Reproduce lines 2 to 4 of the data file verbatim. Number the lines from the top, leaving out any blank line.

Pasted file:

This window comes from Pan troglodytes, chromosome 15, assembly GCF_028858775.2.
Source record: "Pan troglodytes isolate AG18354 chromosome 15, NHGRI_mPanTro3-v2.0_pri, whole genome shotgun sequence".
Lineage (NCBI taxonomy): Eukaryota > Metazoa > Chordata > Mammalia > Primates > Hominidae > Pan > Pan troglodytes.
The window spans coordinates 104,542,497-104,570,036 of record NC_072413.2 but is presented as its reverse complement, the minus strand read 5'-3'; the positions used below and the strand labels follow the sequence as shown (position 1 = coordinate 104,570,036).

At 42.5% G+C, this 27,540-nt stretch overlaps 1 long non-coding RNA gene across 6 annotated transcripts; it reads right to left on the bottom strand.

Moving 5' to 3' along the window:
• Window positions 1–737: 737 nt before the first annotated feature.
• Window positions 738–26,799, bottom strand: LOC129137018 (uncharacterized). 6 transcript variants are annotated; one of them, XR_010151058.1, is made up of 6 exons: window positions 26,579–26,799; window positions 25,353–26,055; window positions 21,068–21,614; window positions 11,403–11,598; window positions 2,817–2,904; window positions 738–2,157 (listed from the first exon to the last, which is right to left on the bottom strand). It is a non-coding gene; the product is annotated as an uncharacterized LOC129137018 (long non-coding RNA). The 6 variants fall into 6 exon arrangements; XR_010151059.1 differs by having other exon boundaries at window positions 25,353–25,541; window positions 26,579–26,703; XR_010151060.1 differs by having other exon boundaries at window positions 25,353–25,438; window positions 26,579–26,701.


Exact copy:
Source record: "Pan troglodytes isolate AG18354 chromosome 15, NHGRI_mPanTro3-v2.0_pri, whole genome shotgun sequence".
Lineage (NCBI taxonomy): Eukaryota > Metazoa > Chordata > Mammalia > Primates > Hominidae > Pan > Pan troglodytes.
The window spans coordinates 104,542,497-104,570,036 of record NC_072413.2 but is presented as its reverse complement, the minus strand read 5'-3'; the positions used below and the strand labels follow the sequence as shown (position 1 = coordinate 104,570,036).